In order to test its missile defense technology, the United States intends to defend against a simulated attack that, according to reports on Iran's military capabilities, is not technically possible.
Most prior tests of U.S. missile defense systems have been geared toward defending against a volley from North Korea.
Sometime in January a simulated missile will be launched from the Marshall Islands, aimed at California, but Vandenberg Air Force Base is expected to intercept it.
"Missile defense tests have been likened to hitting a bullet with a bullet," CNN reported. "This test will be even more difficult: It will be like hitting a bullet head-on with another bullet, because any launch from Iran would have a trajectory that would require a U.S. interceptor missile hitting the target directly, [a defense official] said."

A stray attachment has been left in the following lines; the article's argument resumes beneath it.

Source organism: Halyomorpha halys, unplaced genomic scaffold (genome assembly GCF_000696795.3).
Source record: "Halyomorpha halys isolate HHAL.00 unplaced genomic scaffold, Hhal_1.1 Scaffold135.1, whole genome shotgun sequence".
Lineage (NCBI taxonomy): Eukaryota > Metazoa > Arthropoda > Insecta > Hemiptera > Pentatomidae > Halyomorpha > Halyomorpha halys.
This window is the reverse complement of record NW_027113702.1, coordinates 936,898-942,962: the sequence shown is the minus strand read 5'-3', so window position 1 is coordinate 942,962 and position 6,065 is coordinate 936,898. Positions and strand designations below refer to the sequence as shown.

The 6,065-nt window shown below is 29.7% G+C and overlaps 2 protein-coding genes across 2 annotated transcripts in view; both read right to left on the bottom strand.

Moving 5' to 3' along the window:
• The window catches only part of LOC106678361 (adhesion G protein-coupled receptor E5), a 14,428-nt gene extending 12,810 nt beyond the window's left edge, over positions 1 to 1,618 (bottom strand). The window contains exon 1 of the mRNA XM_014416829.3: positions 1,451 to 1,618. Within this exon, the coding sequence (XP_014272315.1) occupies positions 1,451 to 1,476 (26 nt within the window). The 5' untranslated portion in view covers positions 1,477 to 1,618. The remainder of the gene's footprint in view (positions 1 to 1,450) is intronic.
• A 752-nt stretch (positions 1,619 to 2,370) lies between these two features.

Word of the test comes days after Iran tested its Sajjil-2 rocket, which can reportedly travel about 1,200 miles. As Iran's most advanced ICBM, it could reach as far as Israel or southeastern Europe.
It cannot reach the United States.
Were Iran to launch its imaginary missile at the United States, a CNN source said that a U.S. interceptor would likely be fired from Fort Greely, Alaska. It is the only site other than Vandenburg that houses the missile defense technology.
The U.S. House of Representatives voted Tuesday to allow President Obama the power to levy sanctions against Iran.